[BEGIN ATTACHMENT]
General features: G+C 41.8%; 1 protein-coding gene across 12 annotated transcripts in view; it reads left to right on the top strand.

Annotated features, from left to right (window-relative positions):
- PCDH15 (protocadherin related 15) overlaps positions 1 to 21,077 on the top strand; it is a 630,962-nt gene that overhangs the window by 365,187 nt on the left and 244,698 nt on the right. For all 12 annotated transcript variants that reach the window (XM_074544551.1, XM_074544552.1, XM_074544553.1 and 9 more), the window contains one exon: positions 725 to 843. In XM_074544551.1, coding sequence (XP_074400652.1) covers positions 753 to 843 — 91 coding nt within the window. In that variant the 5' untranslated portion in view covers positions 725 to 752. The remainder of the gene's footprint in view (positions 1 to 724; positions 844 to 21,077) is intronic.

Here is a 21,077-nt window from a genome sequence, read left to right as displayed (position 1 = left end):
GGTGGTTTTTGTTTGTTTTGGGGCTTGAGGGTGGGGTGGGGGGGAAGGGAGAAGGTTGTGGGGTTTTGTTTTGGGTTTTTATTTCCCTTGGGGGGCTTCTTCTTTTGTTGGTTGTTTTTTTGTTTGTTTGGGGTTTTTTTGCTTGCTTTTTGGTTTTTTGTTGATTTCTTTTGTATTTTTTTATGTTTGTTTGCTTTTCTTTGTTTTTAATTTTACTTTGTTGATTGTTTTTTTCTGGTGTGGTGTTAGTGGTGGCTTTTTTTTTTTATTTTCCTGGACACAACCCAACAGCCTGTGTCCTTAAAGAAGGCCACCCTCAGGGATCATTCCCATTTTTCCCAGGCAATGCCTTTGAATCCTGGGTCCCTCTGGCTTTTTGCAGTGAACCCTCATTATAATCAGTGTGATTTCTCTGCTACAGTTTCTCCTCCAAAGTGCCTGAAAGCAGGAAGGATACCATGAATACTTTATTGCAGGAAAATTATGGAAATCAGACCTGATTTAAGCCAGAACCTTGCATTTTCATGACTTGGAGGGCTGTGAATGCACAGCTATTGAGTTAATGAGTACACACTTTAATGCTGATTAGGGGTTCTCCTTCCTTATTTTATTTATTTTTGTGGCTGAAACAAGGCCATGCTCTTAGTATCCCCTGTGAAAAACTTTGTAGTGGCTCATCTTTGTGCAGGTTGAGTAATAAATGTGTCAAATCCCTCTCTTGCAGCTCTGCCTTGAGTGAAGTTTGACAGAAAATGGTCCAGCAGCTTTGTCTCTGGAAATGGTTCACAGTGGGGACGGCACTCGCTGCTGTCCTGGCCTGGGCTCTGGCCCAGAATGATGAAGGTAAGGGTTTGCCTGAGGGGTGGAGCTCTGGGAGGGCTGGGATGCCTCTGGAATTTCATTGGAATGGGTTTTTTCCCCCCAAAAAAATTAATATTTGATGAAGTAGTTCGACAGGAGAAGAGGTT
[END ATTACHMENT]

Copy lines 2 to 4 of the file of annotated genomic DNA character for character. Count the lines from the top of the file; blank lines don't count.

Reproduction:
Annotated features, from left to right (window-relative positions):
- PCDH15 (protocadherin related 15) overlaps positions 1 to 21,077 on the top strand; it is a 630,962-nt gene that overhangs the window by 365,187 nt on the left and 244,698 nt on the right. For all 12 annotated transcript variants that reach the window (XM_074544551.1, XM_074544552.1, XM_074544553.1 and 9 more), the window contains one exon: positions 725 to 843. In XM_074544551.1, coding sequence (XP_074400652.1) covers positions 753 to 843 — 91 coding nt within the window. In that variant the 5' untranslated portion in view covers positions 725 to 752. The remainder of the gene's footprint in view (positions 1 to 724; positions 844 to 21,077) is intronic.

Here is a 21,077-nt window from a genome sequence, read left to right as displayed (position 1 = left end):